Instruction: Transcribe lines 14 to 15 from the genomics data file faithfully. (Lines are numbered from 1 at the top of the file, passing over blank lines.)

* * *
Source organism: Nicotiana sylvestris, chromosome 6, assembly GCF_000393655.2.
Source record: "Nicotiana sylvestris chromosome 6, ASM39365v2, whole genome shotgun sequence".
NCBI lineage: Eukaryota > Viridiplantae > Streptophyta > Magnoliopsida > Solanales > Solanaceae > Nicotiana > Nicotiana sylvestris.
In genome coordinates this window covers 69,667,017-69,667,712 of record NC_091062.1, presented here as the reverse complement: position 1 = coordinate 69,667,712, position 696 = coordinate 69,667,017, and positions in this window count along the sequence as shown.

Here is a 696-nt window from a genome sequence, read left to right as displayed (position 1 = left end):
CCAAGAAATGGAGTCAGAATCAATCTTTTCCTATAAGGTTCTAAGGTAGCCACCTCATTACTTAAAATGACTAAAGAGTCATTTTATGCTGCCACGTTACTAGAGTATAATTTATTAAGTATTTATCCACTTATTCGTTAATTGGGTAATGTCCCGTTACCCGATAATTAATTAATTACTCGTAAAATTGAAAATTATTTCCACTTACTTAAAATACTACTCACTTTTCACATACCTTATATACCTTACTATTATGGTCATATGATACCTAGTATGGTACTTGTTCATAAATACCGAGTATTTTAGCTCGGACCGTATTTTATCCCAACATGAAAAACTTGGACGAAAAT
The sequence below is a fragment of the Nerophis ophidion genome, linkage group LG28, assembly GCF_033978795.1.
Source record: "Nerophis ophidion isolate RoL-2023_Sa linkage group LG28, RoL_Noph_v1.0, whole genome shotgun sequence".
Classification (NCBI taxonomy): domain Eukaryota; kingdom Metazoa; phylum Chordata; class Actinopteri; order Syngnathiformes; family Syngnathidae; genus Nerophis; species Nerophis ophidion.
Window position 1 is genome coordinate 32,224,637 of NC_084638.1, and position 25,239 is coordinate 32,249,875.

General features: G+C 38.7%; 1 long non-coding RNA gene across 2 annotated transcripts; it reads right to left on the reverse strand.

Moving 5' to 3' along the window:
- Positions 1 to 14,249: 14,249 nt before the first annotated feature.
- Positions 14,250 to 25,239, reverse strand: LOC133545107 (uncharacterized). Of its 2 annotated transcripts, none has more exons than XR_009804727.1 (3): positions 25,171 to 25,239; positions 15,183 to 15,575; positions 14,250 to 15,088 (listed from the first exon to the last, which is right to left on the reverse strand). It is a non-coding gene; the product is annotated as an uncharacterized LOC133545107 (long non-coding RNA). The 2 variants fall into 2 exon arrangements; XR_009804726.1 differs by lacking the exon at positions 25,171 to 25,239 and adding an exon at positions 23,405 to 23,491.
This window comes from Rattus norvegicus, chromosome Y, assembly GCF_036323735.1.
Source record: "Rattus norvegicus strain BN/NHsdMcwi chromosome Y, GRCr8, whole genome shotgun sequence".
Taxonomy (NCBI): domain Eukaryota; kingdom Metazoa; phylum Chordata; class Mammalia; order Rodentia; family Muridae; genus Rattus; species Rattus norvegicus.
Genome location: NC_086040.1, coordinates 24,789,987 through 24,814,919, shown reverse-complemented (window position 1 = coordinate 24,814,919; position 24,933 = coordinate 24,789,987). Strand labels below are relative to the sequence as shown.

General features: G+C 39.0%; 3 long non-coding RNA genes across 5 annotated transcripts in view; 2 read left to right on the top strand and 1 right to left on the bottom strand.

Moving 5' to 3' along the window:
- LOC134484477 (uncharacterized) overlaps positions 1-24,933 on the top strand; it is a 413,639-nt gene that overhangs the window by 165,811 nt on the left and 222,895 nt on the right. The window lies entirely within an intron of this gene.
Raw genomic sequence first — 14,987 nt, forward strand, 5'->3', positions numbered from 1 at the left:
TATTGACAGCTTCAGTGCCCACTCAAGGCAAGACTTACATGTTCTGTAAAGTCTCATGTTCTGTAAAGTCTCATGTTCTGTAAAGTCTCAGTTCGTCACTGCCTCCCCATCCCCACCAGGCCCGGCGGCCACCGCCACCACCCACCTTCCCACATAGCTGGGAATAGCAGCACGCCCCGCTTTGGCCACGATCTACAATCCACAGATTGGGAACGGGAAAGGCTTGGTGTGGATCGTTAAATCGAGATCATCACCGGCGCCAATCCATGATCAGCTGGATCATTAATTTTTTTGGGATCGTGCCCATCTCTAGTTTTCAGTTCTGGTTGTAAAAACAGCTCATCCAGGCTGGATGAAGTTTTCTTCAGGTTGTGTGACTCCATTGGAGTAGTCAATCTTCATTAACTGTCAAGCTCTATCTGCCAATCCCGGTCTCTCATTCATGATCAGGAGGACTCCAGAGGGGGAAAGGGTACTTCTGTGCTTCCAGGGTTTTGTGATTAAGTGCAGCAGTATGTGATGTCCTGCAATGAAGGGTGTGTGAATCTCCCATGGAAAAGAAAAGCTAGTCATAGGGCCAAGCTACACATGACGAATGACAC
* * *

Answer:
- Positions 14,250 to 25,239, reverse strand: LOC133545107 (uncharacterized). Of its 2 annotated transcripts, none has more exons than XR_009804727.1 (3): positions 25,171 to 25,239; positions 15,183 to 15,575; positions 14,250 to 15,088 (listed from the first exon to the last, which is right to left on the reverse strand). It is a non-coding gene; the product is annotated as an uncharacterized LOC133545107 (long non-coding RNA). The 2 variants fall into 2 exon arrangements; XR_009804726.1 differs by lacking the exon at positions 25,171 to 25,239 and adding an exon at positions 23,405 to 23,491.
This window comes from Rattus norvegicus, chromosome Y, assembly GCF_036323735.1.